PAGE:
A Cross Disciplinary Look at Statistics and Grounding in Human Lexical Learning

Harlan D. Harris and James S. Magnuson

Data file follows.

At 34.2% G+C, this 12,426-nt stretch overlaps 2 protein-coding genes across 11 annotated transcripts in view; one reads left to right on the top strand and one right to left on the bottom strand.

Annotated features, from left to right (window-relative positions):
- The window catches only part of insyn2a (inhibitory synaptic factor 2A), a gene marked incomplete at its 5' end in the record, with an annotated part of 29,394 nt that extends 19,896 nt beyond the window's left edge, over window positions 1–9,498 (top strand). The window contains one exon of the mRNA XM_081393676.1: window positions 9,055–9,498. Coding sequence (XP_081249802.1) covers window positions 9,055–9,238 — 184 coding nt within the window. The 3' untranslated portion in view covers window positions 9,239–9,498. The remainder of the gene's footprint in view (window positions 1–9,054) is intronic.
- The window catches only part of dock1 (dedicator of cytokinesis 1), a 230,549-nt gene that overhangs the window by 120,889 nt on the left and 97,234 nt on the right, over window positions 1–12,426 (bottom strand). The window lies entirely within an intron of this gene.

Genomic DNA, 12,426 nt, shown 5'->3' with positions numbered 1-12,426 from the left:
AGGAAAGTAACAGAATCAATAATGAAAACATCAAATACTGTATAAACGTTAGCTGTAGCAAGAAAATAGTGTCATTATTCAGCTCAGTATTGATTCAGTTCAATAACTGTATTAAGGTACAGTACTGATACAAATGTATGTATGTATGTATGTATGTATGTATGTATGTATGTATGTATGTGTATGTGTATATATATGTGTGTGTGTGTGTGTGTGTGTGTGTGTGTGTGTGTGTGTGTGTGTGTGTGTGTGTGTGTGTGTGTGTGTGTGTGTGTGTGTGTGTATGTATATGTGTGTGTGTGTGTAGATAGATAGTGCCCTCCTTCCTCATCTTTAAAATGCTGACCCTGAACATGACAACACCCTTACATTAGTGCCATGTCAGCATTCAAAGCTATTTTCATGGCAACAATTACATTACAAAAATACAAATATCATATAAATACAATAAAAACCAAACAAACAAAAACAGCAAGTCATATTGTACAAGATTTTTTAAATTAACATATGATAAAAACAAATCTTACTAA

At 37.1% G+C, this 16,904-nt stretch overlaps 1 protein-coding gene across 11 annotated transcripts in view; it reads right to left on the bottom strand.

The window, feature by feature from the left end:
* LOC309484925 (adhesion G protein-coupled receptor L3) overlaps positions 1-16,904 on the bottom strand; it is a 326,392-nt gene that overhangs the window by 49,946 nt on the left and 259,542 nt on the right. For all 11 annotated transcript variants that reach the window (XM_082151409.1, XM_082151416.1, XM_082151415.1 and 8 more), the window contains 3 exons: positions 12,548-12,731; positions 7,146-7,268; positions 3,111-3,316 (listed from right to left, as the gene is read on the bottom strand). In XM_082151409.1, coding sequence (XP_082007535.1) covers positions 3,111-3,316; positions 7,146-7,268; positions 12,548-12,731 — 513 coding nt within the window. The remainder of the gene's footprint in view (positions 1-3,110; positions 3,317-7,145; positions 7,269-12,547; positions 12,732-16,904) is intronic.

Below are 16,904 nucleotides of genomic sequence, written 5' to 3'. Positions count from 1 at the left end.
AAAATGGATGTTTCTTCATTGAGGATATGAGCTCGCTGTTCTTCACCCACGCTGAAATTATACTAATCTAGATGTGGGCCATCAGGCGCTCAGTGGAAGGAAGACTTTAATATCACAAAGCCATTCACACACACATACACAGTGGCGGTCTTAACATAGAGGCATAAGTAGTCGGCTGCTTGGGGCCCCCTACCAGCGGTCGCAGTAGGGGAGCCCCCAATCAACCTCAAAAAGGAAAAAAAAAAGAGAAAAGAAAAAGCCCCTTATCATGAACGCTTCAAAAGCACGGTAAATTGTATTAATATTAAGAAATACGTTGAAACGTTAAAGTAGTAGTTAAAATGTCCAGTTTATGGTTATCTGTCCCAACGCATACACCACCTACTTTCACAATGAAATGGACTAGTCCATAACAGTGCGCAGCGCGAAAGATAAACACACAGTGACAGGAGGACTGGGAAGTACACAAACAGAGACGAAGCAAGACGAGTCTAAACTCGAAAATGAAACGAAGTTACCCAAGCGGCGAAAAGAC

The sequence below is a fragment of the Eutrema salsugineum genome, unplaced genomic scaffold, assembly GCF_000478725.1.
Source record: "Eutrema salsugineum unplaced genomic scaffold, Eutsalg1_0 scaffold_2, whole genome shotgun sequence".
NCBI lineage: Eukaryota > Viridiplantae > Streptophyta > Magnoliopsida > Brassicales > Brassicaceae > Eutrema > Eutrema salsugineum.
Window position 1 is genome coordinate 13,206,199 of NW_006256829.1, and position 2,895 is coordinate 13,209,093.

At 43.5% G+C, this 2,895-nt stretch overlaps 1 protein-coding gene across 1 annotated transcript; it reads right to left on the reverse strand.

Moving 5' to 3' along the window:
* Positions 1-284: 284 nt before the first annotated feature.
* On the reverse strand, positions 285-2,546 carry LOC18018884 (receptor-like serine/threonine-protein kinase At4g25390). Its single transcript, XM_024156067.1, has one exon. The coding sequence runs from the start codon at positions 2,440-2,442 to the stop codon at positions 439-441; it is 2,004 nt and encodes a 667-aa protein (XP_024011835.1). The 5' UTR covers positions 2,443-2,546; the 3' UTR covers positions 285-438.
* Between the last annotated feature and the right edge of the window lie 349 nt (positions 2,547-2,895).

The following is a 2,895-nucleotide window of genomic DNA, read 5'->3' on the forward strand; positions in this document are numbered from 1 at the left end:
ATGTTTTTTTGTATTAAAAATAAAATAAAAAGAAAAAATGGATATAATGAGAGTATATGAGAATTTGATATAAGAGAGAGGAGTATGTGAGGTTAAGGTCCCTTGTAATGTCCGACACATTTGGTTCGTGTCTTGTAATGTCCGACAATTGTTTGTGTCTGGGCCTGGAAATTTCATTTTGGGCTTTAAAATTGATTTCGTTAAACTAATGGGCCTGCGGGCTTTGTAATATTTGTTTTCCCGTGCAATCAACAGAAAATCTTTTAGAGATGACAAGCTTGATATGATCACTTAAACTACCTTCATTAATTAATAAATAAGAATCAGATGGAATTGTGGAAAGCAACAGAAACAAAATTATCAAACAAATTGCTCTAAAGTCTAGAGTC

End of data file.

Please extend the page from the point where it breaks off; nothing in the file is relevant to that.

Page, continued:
As the role of learning in complex intelligent systems has become more prominent in Artificial Intelligence, researchers have become more interested in the topic of lexical learning. Their concerns have included: how to recognize new words in speech recognition tasks (Bazzi and Glass 2000), how to extract lexical semantics from corpora (Boguraev and Pustejovsky 1996), how to link lexical semantics to constrained semantic representations (Thompson and Mooney 2003; Siskind 1996) and how to ground new lexical items in the agent’s environment (Steels 1996; Roy 2003). Psychologists have also been concerned with this issue, from a number of different viewpoints. Developmental psycholinguists have asked questions about word segmentation (Cairns et al. 1997; Christiansen, Allen, and Seidenberg 1998), influences on and from (proto)syntax (Pinker 1987), innate biases on semantics (Imai and Gentner 1997), the rapid pace of word learning in children (Carey and Bartlett 1978), and other topics. Psycholinguists studying adults have also investigated word learning, particularly in the domain of second-language learning (Mitchell and Myles 1998). There are likely a number of ways in which wisdom developed in each of these fields could be beneficially transfered. Here, we will briefly review some recent important findings in the literature of lexical acquisition, then outline an experiment being conducted that will investigate the role of statistical pattern extraction, attention, and reference on lexical representations, and conclude by discussing the results that we may find and their relevance to natural language in AI and NLP.


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